Oh, right, she thought. Mine.
"Are you ready, Kaya?" asked Inga. She had no weapon of her own; only a lantern, lit with a flickering blue flame. Funny that she was the one carrying their light source. "You have traveled long and far to get here."
"Yeah, well. Guess we'd better get on with it," she said. With much more confidence than she really felt, Kaya stepped inside.
It was warmer in the cave. That was something, at least; Kaya could let the heavy furs she'd been wrapped in all this time slip a little looser. Together, she and the Omenseekers crept forward, each scuff of boots on stone or steel on leather seeming to reverberate past them into the depths. Soon, even the weak light of the surface was gone, and the azure beam of Inga's lantern was all they had to part the darkness. As it swept over one portion of the cave wall, something glittered.
"Wait," said Kaya. "Bring that light back."
In the lantern beam, Kaya was sure of it: veins of some kind of metal ran along the wall and ceiling of the cave. It didn't resemble any mineral she'd ever seen, though. In places, it seemed to fork into webbed, root-like fractals, forming a broad latticework over the stone.
"Was there ever a mine here?" she asked.
"No," murmured Inga. "This place should be barren rock."
"Well, it's pretty obviously not. Not anymore."
Next to her, one of the Omenseekers reached out toward the wall. Kaya caught his wrist. "I wouldn't touch that."
He pulled back his hand. "Why not?"
"Call it a hunch."
Wordlessly, they kept moving. Hard to say how long they spent shuffling forward, the dark on all sides seeming to press the breath out of them. It felt like a long, long time—hours, not minutes—so that when the passage finally opened up into a wide chamber, the earthen ceiling disappearing above them into darkness, it would have felt like relief. Would have, if not for what they saw at the center of the cave chamber.
At first, Kaya thought the hulking figure hunched over the carcass of a dire bear was simply eating. The wet choking noises, the sound of meat tearing from bone, all supported this theory. But when Inga's lantern beam swept over the creature and it turned to face them, Kaya could see that it wasn't quite right—the monster's arms were embedded in the bear's side, somehow fused with its flesh. With an awful popping sound, Kaya watched as the monster ripped itself free.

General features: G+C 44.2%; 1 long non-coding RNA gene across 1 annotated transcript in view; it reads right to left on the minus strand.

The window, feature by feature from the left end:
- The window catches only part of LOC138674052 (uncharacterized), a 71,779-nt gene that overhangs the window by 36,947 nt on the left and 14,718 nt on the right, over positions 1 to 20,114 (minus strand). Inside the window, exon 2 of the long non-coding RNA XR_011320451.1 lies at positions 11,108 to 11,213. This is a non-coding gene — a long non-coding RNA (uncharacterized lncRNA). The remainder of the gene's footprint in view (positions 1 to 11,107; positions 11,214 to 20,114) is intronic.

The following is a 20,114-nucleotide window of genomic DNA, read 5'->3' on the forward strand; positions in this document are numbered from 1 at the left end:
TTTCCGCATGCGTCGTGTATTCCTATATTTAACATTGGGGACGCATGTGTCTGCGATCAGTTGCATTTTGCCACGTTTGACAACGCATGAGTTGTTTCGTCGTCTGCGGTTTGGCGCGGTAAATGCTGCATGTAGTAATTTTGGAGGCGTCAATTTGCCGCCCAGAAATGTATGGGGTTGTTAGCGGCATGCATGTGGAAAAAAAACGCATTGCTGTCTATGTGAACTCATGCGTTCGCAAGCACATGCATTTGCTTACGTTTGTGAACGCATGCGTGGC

"That," hissed Kaya, "is not a wolf."
It stood twelve feet, maybe higher, its body a raw pinkish-red color. Across its shoulders was a ruff of patchy fur, a dozen different hues swirled together. The arms that had been sunken into the bear looked long and powerful, ending in horrible, curving talons. Two additional spindly arms extended from its chest, clawed hands twitching like spiders. All strange, but nothing as strange as its head; a skull-like face flanked by razor tusks and broad, spined antlers, all of it the color of bone, even as it gleamed like metal in the light of Inga's lantern.
It opened its mouth, red sinews working beneath its plated mask, and made a noise that scared Kaya in a way no spirit ever had—like a bear's roar, but wrong. A bad imitation. Then it dropped into a loping charge straight for them.
Kaya leapt out of the way, rolling across the cave floor and coming up with her daggers in hand. Two of the Omenseekers hadn't been so quick; one was pinned beneath the creature, screaming as the spindly arms sank into his face as if his flesh were only water. The other struggled as he was lifted in one monstrous hand.